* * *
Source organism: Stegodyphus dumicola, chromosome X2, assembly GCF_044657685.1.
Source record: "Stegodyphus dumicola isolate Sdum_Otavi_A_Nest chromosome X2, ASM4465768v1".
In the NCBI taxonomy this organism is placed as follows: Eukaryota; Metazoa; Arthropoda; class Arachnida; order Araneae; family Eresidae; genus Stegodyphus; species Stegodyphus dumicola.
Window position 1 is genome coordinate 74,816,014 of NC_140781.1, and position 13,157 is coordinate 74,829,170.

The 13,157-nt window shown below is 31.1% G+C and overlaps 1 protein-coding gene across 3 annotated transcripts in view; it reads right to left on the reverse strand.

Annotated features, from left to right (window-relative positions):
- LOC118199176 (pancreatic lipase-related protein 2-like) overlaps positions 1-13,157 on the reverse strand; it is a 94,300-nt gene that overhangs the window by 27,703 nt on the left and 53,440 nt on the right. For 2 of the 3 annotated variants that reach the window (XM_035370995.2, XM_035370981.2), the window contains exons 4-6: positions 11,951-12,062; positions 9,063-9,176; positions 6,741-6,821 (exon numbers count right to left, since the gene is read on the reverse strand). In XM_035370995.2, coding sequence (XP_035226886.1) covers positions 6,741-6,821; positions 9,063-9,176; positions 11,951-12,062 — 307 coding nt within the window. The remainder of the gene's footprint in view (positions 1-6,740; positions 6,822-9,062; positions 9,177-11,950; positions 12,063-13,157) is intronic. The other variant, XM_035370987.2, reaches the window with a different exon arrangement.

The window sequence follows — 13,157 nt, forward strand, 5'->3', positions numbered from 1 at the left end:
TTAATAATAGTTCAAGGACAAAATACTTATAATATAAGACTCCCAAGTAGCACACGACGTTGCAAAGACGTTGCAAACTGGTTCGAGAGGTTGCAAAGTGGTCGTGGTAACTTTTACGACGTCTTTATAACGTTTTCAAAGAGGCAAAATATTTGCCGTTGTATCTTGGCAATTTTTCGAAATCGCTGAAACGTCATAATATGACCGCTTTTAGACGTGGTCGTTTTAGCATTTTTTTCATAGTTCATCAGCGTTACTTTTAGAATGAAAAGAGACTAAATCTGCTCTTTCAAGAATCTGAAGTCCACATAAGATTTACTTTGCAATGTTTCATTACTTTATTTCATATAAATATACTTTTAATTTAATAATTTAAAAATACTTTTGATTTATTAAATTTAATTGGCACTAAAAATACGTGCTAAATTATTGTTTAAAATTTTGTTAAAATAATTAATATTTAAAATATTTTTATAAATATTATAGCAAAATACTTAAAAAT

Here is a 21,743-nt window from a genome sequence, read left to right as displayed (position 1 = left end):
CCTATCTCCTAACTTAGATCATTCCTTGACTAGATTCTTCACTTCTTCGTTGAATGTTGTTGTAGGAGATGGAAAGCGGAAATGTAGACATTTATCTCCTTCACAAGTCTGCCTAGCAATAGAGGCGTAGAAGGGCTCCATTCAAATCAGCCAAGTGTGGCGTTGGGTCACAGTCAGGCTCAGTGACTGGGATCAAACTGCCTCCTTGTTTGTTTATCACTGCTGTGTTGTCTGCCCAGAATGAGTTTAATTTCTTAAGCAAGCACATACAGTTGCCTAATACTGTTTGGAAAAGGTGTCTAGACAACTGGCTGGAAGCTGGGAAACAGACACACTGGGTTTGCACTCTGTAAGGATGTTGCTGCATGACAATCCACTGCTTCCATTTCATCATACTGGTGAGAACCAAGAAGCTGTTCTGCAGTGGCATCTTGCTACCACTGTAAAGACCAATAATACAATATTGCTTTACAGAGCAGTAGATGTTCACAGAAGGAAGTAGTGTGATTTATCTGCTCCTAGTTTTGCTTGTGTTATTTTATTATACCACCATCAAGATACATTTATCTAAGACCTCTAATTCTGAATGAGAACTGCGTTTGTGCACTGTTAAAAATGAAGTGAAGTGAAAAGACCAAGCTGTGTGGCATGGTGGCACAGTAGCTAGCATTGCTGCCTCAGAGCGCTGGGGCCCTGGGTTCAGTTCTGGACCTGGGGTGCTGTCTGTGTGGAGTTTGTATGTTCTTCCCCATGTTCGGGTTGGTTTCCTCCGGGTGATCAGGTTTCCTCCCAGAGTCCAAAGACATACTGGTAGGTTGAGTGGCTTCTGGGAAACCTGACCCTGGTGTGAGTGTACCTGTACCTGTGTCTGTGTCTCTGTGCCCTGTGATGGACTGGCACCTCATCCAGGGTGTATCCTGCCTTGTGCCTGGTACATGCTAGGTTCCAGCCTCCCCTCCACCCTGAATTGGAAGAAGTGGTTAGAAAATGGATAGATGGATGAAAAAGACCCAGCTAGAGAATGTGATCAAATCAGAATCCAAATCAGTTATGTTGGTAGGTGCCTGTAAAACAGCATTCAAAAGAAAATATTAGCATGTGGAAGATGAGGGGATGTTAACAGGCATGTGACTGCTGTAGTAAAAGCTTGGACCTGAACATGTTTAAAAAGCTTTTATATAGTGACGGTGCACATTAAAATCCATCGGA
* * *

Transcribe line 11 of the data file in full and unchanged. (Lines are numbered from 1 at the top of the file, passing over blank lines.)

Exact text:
CCTATCTCCTAACTTAGATCATTCCTTGACTAGATTCTTCACTTCTTCGTTGAATGTTGTTGTAGGAGATGGAAAGCGGAAATGTAGACATTTATCTCCTTCACAAGTCTGCCTAGCAATAGAGGCGTAGAAGGGCTCCATTCAAATCAGCCAAGTGTGGCGTTGGGTCACAGTCAGGCTCAGTGACTGGGATCAAACTGCCTCCTTGTTTGTTTATCACTGCTGTGTTGTCTGCCCAGAATGAGTTTAATTTCTTAAGCAAGCACATACAGTTGCCTAATACTGTTTGGAAAAGGTGTCTAGACAACTGGCTGGAAGCTGGGAAACAGACACACTGGGTTTGCACTCTGTAAGGATGTTGCTGCATGACAATCCACTGCTTCCATTTCATCATACTGGTGAGAACCAAGAAGCTGTTCTGCAGTGGCATCTTGCTACCACTGTAAAGACCAATAATACAATATTGCTTTACAGAGCAGTAGATGTTCACAGAAGGAAGTAGTGTGATTTATCTGCTCCTAGTTTTGCTTGTGTTATTTTATTATACCACCATCAAGATACATTTATCTAAGACCTCTAATTCTGAATGAGAACTGCGTTTGTGCACTGTTAAAAATGAAGTGAAGTGAAAAGACCAAGCTGTGTGGCATGGTGGCACAGTAGCTAGCATTGCTGCCTCAGAGCGCTGGGGCCCTGGGTTCAGTTCTGGACCTGGGGTGCTGTCTGTGTGGAGTTTGTATGTTCTTCCCCATGTTCGGGTTGGTTTCCTCCGGGTGATCAGGTTTCCTCCCAGAGTCCAAAGACATACTGGTAGGTTGAGTGGCTTCTGGGAAACCTGACCCTGGTGTGAGTGTACCTGTACCTGTGTCTGTGTCTCTGTGCCCTGTGATGGACTGGCACCTCATCCAGGGTGTATCCTGCCTTGTGCCTGGTACATGCTAGGTTCCAGCCTCCCCTCCACCCTGAATTGGAAGAAGTGGTTAGAAAATGGATAGATGGATGAAAAAGACCCAGCTAGAGAATGTGATCAAATCAGAATCCAAATCAGTTATGTTGGTAGGTGCCTGTAAAACAGCATTCAAAAGAAAATATTAGCATGTGGAAGATGAGGGGATGTTAACAGGCATGTGACTGCTGTAGTAAAAGCTTGGACCTGAACATGTTTAAAAAGCTTTTATATAGTGACGGTGCACATTAAAATCCATCGGA